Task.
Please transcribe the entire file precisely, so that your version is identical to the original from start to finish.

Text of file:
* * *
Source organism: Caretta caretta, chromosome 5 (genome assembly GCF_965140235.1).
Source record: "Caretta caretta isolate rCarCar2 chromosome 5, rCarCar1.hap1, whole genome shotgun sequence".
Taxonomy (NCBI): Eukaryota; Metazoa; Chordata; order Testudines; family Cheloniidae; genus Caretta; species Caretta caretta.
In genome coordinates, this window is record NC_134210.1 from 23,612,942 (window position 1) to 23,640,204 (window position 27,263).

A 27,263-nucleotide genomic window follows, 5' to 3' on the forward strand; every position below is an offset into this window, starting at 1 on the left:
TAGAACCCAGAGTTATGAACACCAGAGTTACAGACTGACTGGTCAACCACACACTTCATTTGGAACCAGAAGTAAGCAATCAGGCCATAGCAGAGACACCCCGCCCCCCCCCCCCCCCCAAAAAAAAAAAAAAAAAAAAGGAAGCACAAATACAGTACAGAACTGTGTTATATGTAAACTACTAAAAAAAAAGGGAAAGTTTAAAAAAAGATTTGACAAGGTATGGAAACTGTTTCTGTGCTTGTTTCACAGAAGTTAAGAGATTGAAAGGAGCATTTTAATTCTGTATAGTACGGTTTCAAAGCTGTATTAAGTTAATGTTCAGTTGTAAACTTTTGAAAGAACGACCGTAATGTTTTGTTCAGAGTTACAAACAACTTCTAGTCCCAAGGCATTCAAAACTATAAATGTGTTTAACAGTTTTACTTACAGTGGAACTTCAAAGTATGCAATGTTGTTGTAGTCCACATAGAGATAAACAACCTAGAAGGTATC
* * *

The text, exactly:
Source organism: Caretta caretta, chromosome 5 (genome assembly GCF_965140235.1).
Source record: "Caretta caretta isolate rCarCar2 chromosome 5, rCarCar1.hap1, whole genome shotgun sequence".
Taxonomy (NCBI): Eukaryota; Metazoa; Chordata; order Testudines; family Cheloniidae; genus Caretta; species Caretta caretta.
In genome coordinates, this window is record NC_134210.1 from 23,612,942 (window position 1) to 23,640,204 (window position 27,263).

A 27,263-nucleotide genomic window follows, 5' to 3' on the forward strand; every position below is an offset into this window, starting at 1 on the left:
TAGAACCCAGAGTTATGAACACCAGAGTTACAGACTGACTGGTCAACCACACACTTCATTTGGAACCAGAAGTAAGCAATCAGGCCATAGCAGAGACACCCCGCCCCCCCCCCCCCCCCAAAAAAAAAAAAAAAAAAAAGGAAGCACAAATACAGTACAGAACTGTGTTATATGTAAACTACTAAAAAAAAAGGGAAAGTTTAAAAAAAGATTTGACAAGGTATGGAAACTGTTTCTGTGCTTGTTTCACAGAAGTTAAGAGATTGAAAGGAGCATTTTAATTCTGTATAGTACGGTTTCAAAGCTGTATTAAGTTAATGTTCAGTTGTAAACTTTTGAAAGAACGACCGTAATGTTTTGTTCAGAGTTACAAACAACTTCTAGTCCCAAGGCATTCAAAACTATAAATGTGTTTAACAGTTTTACTTACAGTGGAACTTCAAAGTATGCAATGTTGTTGTAGTCCACATAGAGATAAACAACCTAGAAGGTATC